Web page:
The Beats: A Graphic HistoryText by Harvey Pekar and others. Art by Ed Piskor and othersEdited by Paul BuhleHill and Wang, 208 pages, $22.
The Beats is a supremely disappointing book, dry and dull where it should sparkle and enlighten. You would think it would be tough to make the lives and work of writers like Jack Kerouac and William Burroughs seem uninteresting, but writer Harvey Pekar, artist Ed Piskor -- along with other contributors like Joyce Brabner, Trina Robbins, Mary Fleener and Peter Kuper -- seem more than up to the task.
Pekar and Piskor take up the bulk of the book detailing on the lives of Kerouac, Burroughs and Allen Ginsberg. They also cover lesser known poets like Lawrence Ferlinghetti and Amiri Baraka. The rest of the crew fills up the final third of the book with short biographies of figures like Diane di Prima.
Pekar recounts each person's history in a flat "and then this happened" manner that conveys little of the individual's personality. It's just one anecdote after another. What's worse is that he never provides us with any samples of the very thing these people are famous for -- their writing. Apart from "Howl's" famous opening line, we never get any excerpts from any of these authors allegedly great works, and thus never have any real sense of why they're important. Pekar tells us again and again that these people are significant, but he never shows us why, never fully explains their influence or why their writing matters.
Ed Piskor's art does little to remedy the situation. Very often his panels mirror the text in the most obvious, literal fashion, so that if we learn that so-and-so taught for a little while, sure enough there will be an image of the author in front of a chalkboard. When Pekar does refer to a particular work, Piskor draws the author reading the work aloud or at a typewriter instead of trying to visualize the story or poem. Some panels have inexplicably little to do with the narrative. An image of Robert Duncan walking past a row of books, for example, accompanies a text box informing us that Duncan got in trouble in 1944 with an essay about his homosexuality. Basically, this is a book full of above-the-shoulder profile shots, many no doubt taken directly from photographs. If that sounds enticing to you, then The Beats is for you. I also suspect you are someone who does not ask a lot from his or her funnybooks.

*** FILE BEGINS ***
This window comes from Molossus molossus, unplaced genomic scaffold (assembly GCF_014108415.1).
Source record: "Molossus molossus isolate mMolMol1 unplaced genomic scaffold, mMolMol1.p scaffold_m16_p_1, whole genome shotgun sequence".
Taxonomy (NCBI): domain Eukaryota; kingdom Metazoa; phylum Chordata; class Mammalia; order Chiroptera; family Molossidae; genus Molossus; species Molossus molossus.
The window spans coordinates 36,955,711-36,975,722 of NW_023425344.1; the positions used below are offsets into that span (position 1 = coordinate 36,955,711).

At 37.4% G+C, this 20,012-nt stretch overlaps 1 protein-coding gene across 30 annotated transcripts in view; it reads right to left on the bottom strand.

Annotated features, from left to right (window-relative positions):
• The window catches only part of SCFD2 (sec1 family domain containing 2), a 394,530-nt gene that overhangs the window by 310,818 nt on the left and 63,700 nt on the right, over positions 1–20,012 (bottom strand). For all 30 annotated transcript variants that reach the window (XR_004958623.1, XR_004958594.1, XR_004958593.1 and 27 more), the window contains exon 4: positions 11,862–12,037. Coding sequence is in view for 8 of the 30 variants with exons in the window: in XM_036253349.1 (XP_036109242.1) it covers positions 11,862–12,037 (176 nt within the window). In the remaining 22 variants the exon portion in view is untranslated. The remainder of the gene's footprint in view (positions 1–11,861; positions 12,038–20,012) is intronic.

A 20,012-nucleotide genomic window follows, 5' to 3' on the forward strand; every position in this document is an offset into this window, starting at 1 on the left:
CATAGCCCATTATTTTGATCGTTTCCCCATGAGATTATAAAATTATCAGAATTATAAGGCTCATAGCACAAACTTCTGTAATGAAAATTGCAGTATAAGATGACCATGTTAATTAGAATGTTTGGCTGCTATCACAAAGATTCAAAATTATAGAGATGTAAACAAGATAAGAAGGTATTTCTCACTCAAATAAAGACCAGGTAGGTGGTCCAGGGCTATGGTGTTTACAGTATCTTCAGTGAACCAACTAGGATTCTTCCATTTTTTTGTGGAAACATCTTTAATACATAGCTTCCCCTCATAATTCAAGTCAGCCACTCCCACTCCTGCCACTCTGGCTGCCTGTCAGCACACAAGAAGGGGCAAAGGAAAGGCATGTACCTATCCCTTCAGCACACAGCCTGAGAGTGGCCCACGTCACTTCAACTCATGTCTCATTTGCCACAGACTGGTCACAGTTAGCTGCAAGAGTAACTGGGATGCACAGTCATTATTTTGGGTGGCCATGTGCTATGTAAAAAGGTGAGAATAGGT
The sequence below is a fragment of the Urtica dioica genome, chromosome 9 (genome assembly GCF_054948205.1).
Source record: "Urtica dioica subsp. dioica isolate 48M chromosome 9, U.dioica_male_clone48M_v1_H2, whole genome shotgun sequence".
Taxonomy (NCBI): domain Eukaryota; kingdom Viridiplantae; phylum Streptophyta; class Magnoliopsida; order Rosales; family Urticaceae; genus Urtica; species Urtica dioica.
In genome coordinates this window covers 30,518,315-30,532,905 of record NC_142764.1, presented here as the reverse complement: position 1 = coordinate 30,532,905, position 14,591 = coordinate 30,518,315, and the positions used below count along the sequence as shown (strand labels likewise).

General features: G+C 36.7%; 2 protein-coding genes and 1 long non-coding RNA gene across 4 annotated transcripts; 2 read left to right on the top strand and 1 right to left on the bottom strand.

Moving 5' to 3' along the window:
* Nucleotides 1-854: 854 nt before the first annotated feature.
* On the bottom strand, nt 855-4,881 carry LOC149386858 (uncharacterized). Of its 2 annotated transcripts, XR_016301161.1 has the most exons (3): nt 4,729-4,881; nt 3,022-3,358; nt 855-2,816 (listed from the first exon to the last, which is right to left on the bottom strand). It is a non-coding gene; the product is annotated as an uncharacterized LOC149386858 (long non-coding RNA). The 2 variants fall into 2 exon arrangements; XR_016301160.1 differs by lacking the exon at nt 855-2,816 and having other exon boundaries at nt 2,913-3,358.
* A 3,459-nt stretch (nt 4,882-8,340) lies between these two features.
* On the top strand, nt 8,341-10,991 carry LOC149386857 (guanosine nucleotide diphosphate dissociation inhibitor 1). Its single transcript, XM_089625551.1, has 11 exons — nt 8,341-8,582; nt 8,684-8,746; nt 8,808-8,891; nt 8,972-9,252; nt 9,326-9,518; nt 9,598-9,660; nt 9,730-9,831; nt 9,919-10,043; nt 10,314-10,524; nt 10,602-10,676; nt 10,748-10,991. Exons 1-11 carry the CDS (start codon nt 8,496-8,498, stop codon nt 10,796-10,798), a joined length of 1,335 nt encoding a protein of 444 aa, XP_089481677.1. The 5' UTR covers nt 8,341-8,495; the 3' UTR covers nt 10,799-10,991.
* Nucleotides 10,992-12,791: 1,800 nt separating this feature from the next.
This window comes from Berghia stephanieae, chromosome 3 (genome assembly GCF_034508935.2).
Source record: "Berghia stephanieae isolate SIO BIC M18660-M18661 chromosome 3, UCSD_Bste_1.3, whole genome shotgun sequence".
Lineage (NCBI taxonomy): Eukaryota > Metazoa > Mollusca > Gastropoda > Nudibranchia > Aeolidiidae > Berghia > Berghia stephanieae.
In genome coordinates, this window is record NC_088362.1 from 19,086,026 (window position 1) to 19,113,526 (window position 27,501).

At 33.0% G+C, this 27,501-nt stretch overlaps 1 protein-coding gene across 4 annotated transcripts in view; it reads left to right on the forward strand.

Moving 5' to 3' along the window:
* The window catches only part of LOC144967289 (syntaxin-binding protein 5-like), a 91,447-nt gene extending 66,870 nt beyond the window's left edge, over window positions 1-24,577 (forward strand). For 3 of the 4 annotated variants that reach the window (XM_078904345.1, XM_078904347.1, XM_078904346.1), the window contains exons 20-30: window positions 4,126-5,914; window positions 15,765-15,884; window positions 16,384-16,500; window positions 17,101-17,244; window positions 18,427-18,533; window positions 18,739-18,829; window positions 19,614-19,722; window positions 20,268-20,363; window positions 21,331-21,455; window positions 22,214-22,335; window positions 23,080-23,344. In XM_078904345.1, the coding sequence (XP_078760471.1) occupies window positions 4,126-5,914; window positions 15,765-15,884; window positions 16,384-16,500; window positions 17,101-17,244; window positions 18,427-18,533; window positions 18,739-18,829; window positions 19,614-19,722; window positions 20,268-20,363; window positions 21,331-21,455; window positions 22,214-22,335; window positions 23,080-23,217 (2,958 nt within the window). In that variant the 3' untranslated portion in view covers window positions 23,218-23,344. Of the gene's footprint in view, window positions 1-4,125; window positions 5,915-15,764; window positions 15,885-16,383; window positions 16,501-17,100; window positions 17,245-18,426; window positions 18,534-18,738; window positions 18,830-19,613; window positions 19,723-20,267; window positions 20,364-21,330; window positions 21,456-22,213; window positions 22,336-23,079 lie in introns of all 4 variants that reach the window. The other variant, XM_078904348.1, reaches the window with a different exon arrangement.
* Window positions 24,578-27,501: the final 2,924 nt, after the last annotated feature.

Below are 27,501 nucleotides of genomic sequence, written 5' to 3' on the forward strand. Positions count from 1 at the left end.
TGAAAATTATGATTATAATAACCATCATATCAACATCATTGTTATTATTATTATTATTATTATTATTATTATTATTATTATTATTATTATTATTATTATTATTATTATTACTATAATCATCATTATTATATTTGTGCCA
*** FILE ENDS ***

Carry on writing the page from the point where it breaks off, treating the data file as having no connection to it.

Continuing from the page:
It's surprising that Piskor's art is so flat and uninvolving in The Beats, as it's quite charming in Wizzywig Volume 2: Hacker.
Hacker continues the story of Kevin "Boingthump" Phenicle, a fictional computer hacker based on real-life pioneers Kevin Mitnick and Kevin Poulsen. The first volume dealt with Kevin's youth and isolation from his peers. Vol. 2 finds him discovering the world of BBS and uncovering the inner workings of Ma Bell only to receive a short jail stint for his efforts.
Piskor's art is much more cartoonish -- even grotesque at times -- than in Beats, which works to his advantage since his figures can come off as stiff and posed at times. I like the way he shows how Kevin is not just talented at computer science, but also at manipulating people. Yet, Kevin always remains a sympathetic character, even when you know he's using people or setting himself up for a fall. It's that sort of in-depth reader identification and eye for character detail that is completely missing from The Beats. I'm not sure why Piskor wasn't able to bring those storytelling abilities with him on that book, but I'm glad they're present in Wizzywig.